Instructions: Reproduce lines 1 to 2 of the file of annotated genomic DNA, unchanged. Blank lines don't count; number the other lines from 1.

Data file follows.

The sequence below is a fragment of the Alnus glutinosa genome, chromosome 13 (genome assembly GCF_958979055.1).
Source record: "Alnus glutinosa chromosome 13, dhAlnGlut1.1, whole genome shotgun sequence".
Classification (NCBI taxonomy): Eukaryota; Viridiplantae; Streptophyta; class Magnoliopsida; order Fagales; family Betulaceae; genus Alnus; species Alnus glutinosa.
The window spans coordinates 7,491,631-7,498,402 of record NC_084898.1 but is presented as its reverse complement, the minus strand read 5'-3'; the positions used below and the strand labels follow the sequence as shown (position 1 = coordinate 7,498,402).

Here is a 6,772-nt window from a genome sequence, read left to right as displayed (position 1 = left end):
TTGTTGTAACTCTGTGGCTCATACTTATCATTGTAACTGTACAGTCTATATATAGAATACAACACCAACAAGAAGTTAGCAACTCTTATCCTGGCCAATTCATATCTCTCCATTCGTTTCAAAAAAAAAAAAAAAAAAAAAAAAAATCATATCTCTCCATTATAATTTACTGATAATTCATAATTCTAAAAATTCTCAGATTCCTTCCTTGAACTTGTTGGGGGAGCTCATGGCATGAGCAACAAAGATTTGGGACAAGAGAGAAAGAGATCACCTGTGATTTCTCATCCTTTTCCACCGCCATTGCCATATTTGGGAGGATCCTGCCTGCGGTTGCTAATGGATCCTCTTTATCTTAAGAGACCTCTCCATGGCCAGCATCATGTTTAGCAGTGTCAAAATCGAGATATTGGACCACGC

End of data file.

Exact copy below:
The sequence below is a fragment of the Alnus glutinosa genome, chromosome 13 (genome assembly GCF_958979055.1).
Source record: "Alnus glutinosa chromosome 13, dhAlnGlut1.1, whole genome shotgun sequence".